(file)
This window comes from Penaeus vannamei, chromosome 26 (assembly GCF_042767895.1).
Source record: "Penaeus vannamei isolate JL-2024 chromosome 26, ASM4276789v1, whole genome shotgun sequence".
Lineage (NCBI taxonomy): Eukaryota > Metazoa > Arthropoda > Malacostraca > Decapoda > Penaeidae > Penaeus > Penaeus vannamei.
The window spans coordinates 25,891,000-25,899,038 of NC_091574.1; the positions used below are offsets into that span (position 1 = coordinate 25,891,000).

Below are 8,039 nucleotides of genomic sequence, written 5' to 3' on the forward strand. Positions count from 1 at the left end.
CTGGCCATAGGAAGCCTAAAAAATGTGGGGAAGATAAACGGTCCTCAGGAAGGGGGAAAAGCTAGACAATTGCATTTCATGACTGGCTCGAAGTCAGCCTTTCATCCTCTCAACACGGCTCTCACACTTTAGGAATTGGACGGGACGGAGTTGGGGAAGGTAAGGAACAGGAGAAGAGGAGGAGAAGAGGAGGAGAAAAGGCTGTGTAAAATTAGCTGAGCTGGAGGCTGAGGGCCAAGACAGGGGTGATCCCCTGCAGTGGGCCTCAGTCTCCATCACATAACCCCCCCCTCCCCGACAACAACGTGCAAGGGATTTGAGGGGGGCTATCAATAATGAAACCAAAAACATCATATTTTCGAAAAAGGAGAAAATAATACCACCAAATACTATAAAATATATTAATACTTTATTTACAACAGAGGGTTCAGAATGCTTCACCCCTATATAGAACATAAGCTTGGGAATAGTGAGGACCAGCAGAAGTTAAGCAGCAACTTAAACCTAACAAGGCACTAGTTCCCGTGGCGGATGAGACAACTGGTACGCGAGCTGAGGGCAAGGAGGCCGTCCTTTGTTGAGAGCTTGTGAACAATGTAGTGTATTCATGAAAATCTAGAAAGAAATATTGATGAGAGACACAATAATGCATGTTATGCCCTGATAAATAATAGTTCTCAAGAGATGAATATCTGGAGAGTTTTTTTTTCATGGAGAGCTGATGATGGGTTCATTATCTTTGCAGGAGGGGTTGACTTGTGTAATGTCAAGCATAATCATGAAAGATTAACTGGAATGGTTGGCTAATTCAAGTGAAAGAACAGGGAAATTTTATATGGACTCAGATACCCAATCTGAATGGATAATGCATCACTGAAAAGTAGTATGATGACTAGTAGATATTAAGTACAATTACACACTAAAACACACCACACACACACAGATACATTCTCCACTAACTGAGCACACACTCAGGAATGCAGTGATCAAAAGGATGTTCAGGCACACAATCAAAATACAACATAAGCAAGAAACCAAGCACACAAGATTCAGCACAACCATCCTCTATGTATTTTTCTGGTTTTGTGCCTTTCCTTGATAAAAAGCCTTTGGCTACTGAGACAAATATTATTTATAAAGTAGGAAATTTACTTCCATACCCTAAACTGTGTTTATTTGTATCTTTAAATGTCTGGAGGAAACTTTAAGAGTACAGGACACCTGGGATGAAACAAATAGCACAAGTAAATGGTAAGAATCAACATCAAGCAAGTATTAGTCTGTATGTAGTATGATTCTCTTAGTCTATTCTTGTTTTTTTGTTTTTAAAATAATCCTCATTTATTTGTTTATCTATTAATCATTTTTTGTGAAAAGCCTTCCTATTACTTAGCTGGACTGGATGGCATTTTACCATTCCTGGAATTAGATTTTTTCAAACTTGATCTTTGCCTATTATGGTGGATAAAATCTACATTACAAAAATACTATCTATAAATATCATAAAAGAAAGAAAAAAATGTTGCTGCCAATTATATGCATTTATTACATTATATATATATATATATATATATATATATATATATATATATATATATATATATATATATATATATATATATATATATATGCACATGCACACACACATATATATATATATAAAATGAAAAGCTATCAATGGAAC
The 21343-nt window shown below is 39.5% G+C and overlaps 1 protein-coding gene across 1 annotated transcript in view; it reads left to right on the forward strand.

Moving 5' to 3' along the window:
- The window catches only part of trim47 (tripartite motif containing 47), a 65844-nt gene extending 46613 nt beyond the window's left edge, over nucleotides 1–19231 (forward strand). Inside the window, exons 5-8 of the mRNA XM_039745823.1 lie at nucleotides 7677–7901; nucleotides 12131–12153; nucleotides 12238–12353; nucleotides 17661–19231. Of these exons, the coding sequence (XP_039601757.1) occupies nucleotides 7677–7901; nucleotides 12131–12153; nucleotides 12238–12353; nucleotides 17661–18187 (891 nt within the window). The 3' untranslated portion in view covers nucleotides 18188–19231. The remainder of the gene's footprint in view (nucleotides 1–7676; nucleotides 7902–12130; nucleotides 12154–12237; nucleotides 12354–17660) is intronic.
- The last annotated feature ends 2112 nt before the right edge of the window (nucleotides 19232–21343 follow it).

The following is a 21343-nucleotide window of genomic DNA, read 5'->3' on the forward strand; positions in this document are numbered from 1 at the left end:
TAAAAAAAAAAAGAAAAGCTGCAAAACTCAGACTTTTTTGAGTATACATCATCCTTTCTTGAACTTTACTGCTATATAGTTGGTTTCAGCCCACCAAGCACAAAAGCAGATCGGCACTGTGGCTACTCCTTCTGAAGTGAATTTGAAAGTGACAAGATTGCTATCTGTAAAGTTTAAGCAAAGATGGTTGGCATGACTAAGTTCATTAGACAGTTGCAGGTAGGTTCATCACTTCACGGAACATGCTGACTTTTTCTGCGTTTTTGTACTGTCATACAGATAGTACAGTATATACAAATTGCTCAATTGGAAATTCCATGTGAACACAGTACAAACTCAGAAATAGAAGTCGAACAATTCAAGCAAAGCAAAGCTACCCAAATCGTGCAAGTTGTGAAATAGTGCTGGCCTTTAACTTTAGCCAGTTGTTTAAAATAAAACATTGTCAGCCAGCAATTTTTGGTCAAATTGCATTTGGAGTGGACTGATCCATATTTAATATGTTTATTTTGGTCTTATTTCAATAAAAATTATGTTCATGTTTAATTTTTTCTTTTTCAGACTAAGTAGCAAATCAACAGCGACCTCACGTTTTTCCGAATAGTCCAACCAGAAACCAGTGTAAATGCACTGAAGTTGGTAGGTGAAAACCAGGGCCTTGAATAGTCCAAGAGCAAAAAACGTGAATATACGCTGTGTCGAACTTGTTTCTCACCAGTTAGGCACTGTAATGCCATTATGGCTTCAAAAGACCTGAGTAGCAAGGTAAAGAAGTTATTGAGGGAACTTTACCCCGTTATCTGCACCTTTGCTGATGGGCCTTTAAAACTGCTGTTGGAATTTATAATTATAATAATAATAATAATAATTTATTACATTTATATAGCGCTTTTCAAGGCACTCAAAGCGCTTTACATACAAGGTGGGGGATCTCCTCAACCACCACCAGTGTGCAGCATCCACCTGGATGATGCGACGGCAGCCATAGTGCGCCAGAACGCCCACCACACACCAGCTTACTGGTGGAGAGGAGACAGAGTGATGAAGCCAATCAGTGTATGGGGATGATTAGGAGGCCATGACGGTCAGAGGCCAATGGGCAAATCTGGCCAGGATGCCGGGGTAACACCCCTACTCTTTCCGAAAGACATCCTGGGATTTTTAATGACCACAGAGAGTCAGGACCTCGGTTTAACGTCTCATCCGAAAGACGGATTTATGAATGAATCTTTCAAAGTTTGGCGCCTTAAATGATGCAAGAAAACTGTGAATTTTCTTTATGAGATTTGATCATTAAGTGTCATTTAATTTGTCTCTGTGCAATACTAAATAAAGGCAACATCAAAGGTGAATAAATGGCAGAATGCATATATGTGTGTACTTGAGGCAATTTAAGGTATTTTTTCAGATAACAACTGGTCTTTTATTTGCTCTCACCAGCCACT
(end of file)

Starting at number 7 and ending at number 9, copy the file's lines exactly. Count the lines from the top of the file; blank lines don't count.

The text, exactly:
The 21343-nt window shown below is 39.5% G+C and overlaps 1 protein-coding gene across 1 annotated transcript in view; it reads left to right on the forward strand.

Moving 5' to 3' along the window:
- The window catches only part of trim47 (tripartite motif containing 47), a 65844-nt gene extending 46613 nt beyond the window's left edge, over nucleotides 1–19231 (forward strand). Inside the window, exons 5-8 of the mRNA XM_039745823.1 lie at nucleotides 7677–7901; nucleotides 12131–12153; nucleotides 12238–12353; nucleotides 17661–19231. Of these exons, the coding sequence (XP_039601757.1) occupies nucleotides 7677–7901; nucleotides 12131–12153; nucleotides 12238–12353; nucleotides 17661–18187 (891 nt within the window). The 3' untranslated portion in view covers nucleotides 18188–19231. The remainder of the gene's footprint in view (nucleotides 1–7676; nucleotides 7902–12130; nucleotides 12154–12237; nucleotides 12354–17660) is intronic.